Working From Home Securely

Lady making a coffee while working from home

The latest advice from the UK government is that we can go to work if it is not possible to work from home and if of course, it is safe to do so. With many still not having a childcare solution in place or no alternative to public transport, working from home remains the only option.

Homeworking presents businesses and their staff with new challenges that need addressing.  It’s not just which apps are the best fit to maintain ongoing teamwork and collaboration that need to be determined. Cybersecurity is a major factor that, if ignored, can have serious consequences for the business. The forced shift from traditional working caused by the COVOD-19 pandemic has played into the hands of unscrupulous cybercriminals who are looking to take advantage of people working outside of their comfort zones in order to gain access to business data. BBC News highlights that online groups are preying on fears of the coronavirus and sending ‘phishing’ emails. The scams may claim to have a ‘cure’ for the virus, offer a financial reward, or encourage you to donate. However, if clicked, you, your employees or your colleagues could download ransomware to the computer and spread it across your company’s network.


Collaboration MUST  continue amongst your team, therefore they need to have the right tools so they feel empowered to do this. The National Cyber Security Centre (NCSC) guidance on implementing Software as a Service (SaaS) applications can help you choose and roll out a range of popular services, such as chat rooms, video conferencing and document sharing. Microsoft is even offering six months of Microsoft Teams for free to help businesses during the pandemic.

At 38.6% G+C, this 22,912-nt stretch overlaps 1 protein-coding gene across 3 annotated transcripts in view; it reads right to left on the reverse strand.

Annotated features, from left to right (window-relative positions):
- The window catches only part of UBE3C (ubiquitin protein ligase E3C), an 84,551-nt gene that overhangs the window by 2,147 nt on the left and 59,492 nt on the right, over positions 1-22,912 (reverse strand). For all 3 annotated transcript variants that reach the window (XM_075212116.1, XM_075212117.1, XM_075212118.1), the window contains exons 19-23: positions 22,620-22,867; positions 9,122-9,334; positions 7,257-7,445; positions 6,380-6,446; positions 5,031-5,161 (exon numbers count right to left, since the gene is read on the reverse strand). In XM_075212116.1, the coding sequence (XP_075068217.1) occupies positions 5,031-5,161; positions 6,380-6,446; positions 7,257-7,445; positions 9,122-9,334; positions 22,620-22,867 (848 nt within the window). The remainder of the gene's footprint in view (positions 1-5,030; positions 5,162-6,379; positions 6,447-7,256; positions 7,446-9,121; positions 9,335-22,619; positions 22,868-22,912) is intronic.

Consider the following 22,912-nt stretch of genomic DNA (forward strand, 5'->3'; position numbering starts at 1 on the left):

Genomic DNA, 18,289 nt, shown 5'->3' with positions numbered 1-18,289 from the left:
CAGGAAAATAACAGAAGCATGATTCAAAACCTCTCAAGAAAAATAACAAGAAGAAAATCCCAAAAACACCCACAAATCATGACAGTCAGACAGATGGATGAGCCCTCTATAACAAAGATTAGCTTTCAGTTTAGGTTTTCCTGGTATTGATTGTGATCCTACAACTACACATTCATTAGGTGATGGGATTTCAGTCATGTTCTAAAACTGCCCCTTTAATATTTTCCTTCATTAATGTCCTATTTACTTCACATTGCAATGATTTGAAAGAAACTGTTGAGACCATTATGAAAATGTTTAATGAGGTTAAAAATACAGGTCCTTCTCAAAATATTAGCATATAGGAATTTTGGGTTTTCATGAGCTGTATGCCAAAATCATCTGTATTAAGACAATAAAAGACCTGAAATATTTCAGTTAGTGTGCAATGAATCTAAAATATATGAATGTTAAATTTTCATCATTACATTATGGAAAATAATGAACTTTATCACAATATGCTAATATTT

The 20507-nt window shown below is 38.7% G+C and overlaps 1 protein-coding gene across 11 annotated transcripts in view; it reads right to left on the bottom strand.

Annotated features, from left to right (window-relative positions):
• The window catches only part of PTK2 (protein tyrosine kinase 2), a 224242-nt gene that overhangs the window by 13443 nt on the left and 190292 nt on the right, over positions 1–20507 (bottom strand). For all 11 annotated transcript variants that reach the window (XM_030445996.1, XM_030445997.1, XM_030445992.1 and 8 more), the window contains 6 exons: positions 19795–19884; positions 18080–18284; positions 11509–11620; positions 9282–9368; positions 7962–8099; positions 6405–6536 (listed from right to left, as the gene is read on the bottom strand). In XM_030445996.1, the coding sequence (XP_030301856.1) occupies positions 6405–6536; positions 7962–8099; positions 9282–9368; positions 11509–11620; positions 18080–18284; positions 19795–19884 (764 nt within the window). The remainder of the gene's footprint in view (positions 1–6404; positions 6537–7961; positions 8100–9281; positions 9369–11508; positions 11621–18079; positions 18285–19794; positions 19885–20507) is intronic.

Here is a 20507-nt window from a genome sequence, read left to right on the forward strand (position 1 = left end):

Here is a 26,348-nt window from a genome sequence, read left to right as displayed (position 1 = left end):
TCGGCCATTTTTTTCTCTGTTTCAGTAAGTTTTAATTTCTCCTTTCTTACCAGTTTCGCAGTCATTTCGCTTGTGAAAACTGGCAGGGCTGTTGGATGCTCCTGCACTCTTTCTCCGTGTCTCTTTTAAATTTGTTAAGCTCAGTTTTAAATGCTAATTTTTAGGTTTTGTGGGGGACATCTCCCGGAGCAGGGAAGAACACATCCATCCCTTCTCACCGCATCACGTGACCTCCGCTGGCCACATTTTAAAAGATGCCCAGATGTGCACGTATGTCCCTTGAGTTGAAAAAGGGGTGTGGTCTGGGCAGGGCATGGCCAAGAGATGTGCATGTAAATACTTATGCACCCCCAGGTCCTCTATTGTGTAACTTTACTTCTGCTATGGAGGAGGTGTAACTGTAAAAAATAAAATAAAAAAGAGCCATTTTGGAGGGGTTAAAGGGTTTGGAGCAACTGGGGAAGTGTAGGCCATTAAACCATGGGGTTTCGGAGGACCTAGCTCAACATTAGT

Secure Your Home Workstation

Make sure you have fully patched and updated anti-virus and anti-malware software installed. It’s important to follow the same best practices you would as if you were in the office, and report any suspicious activity or concerns to internal IT or your Managed Service Provider.

Use a Secure WiFi Network

If possible, you should work on your secure, private home network instead of relying on public WiFi. If you send your data through an unsecured WiFi connection, you lose the power of privacy making it possible for cybercriminals to intercept your data. You may be putting personal information at risk if you are accessing your email account or sending sensitive data over a public WiFi network. It’s essential to ensure your network is secure through the use of a Virtual Private Network (VPN) and a strong password that isn’t easily cracked.  The benefit of VPNs is that they are encrypted network connections that allow remote workforces to securely access the company’s systems. And if you need to set up new accounts or accesses so your team can work efficiently from home, you should set strong passwords for user accounts. We definitely recommend you implement two-factor authentication (2FA) if available.

Coordinate With Your Internal IT and/or MSP

When working remotely, it’s crucial to continue your typical cybersecurity best practices and reach out with any questions or concerns. If something has happened to your device, early reporting may help minimise the risk to business data.
By providing clear and basic information this will help you and your teams stay connected and ahead of cyber threats. If you would like further advice on remaining productive, without increasing cybersecurity risk don’t hesitate to reach out.


For advice and support on working from home securely, give our experts a call on 0203 744 6689 or email us today.

Note: For official information about coronavirus, please refer to trusted resources such as Public Health England or NHS websites.